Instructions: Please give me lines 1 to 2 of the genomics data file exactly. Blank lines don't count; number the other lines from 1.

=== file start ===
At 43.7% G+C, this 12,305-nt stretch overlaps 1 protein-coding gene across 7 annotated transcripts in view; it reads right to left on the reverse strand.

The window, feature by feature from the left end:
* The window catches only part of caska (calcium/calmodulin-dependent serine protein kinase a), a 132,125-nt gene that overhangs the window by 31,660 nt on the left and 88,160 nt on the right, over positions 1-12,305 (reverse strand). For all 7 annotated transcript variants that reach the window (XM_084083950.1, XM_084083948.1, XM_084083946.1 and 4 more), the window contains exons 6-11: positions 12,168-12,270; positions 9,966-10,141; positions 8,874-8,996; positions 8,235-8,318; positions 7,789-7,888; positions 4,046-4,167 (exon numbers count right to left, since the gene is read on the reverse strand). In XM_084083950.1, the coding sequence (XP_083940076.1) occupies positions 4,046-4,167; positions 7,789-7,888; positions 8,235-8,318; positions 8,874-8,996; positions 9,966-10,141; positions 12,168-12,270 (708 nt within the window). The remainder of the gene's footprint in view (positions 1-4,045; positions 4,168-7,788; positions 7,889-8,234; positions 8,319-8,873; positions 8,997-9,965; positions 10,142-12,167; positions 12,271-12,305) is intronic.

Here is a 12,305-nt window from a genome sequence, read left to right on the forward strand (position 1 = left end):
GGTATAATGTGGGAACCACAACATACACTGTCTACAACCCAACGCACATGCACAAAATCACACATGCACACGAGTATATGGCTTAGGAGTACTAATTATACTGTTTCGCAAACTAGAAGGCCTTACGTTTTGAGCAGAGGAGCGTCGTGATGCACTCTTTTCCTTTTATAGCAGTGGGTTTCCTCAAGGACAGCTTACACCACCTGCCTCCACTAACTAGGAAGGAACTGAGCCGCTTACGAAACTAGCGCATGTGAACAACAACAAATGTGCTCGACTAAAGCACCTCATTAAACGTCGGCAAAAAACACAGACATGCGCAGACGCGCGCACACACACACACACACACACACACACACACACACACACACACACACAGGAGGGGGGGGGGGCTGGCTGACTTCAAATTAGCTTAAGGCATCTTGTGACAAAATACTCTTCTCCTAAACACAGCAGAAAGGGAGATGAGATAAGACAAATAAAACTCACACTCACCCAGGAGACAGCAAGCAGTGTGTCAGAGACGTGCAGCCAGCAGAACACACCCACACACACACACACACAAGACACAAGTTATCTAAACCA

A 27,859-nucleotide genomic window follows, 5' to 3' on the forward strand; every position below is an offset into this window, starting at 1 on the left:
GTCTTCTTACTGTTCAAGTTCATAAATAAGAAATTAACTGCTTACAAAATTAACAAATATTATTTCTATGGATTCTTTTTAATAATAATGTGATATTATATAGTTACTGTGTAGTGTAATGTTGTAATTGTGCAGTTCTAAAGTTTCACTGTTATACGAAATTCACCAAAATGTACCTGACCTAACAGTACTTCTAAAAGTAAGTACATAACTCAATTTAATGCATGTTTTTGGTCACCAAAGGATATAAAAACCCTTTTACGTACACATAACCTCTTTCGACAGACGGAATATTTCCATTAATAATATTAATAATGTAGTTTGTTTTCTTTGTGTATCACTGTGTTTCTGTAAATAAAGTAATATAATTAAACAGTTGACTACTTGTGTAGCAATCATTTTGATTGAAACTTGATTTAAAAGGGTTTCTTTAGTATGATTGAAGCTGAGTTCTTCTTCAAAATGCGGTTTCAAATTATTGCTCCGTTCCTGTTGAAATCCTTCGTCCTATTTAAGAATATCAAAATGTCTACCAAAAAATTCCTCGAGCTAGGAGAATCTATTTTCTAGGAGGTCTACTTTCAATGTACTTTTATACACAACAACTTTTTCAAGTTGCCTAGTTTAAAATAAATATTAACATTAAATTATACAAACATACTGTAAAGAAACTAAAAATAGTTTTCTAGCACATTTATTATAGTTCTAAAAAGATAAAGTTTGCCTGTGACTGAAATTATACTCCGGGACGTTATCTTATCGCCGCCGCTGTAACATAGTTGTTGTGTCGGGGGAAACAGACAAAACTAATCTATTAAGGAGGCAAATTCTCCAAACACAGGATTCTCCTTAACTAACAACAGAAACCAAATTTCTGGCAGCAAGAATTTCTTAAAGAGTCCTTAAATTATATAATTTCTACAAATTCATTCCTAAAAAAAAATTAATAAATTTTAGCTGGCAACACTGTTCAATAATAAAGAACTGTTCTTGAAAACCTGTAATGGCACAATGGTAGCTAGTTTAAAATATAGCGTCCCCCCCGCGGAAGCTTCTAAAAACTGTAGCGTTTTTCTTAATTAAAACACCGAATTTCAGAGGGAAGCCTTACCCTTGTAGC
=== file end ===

At 43.7% G+C, this 12,305-nt stretch overlaps 1 protein-coding gene across 7 annotated transcripts in view; it reads right to left on the reverse strand.

The window, feature by feature from the left end: